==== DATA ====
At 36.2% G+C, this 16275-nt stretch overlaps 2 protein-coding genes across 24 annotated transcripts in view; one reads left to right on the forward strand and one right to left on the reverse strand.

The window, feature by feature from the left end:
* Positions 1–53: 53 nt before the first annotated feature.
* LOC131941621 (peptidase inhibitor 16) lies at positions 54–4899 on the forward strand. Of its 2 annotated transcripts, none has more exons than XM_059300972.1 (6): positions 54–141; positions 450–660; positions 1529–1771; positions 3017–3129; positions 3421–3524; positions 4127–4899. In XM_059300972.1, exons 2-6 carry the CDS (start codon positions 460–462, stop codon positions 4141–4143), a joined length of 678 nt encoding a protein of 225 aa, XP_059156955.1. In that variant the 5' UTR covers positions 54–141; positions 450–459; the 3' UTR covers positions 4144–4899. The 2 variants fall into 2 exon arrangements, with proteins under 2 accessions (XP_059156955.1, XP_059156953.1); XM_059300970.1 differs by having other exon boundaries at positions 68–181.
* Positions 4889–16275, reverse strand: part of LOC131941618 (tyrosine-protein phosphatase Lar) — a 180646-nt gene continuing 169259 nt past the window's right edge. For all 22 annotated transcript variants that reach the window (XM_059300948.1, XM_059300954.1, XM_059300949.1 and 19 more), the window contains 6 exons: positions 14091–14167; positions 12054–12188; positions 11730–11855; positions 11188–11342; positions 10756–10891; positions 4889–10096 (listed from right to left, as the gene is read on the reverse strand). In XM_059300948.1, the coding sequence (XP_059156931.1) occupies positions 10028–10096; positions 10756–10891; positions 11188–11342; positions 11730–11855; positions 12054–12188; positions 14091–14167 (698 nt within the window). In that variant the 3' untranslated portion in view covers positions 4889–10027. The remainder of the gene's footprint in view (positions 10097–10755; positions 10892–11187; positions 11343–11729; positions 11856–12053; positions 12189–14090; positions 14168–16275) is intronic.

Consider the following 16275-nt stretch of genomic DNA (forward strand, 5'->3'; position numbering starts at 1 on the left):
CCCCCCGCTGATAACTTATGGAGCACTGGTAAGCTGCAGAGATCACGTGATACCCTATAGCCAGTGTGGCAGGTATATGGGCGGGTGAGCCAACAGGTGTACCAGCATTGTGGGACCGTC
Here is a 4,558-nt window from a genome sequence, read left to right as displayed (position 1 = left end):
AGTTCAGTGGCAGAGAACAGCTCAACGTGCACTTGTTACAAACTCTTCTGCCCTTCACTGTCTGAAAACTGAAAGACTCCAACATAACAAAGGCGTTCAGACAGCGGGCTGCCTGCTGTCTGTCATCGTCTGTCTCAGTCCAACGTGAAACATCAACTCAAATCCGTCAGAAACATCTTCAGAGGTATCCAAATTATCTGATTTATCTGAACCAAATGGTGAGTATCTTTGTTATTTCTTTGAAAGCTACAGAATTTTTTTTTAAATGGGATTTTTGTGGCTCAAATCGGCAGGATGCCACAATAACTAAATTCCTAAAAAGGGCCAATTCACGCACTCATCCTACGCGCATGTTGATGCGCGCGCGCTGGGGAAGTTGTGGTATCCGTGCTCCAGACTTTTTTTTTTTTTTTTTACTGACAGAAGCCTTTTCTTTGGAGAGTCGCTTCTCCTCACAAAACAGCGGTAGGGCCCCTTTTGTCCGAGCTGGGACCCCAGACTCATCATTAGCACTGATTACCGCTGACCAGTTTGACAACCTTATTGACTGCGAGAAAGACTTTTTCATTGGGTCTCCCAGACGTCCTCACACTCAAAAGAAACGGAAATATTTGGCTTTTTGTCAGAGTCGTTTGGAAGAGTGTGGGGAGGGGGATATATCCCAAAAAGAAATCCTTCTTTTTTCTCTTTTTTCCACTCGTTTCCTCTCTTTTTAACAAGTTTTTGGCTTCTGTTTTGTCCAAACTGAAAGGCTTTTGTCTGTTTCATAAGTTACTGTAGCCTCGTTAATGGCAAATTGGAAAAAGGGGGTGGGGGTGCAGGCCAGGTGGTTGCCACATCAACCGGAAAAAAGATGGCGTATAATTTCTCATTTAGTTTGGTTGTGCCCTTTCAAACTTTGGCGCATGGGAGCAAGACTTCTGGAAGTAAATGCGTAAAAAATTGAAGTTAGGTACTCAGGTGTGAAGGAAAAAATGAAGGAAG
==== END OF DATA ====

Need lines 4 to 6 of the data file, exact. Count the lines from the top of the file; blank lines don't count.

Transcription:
* LOC131941621 (peptidase inhibitor 16) lies at positions 54–4899 on the forward strand. Of its 2 annotated transcripts, none has more exons than XM_059300972.1 (6): positions 54–141; positions 450–660; positions 1529–1771; positions 3017–3129; positions 3421–3524; positions 4127–4899. In XM_059300972.1, exons 2-6 carry the CDS (start codon positions 460–462, stop codon positions 4141–4143), a joined length of 678 nt encoding a protein of 225 aa, XP_059156955.1. In that variant the 5' UTR covers positions 54–141; positions 450–459; the 3' UTR covers positions 4144–4899. The 2 variants fall into 2 exon arrangements, with proteins under 2 accessions (XP_059156955.1, XP_059156953.1); XM_059300970.1 differs by having other exon boundaries at positions 68–181.
* Positions 4889–16275, reverse strand: part of LOC131941618 (tyrosine-protein phosphatase Lar) — a 180646-nt gene continuing 169259 nt past the window's right edge. For all 22 annotated transcript variants that reach the window (XM_059300948.1, XM_059300954.1, XM_059300949.1 and 19 more), the window contains 6 exons: positions 14091–14167; positions 12054–12188; positions 11730–11855; positions 11188–11342; positions 10756–10891; positions 4889–10096 (listed from right to left, as the gene is read on the reverse strand). In XM_059300948.1, the coding sequence (XP_059156931.1) occupies positions 10028–10096; positions 10756–10891; positions 11188–11342; positions 11730–11855; positions 12054–12188; positions 14091–14167 (698 nt within the window). In that variant the 3' untranslated portion in view covers positions 4889–10027. The remainder of the gene's footprint in view (positions 10097–10755; positions 10892–11187; positions 11343–11729; positions 11856–12053; positions 12189–14090; positions 14168–16275) is intronic.

Consider the following 16275-nt stretch of genomic DNA (forward strand, 5'->3'; position numbering starts at 1 on the left):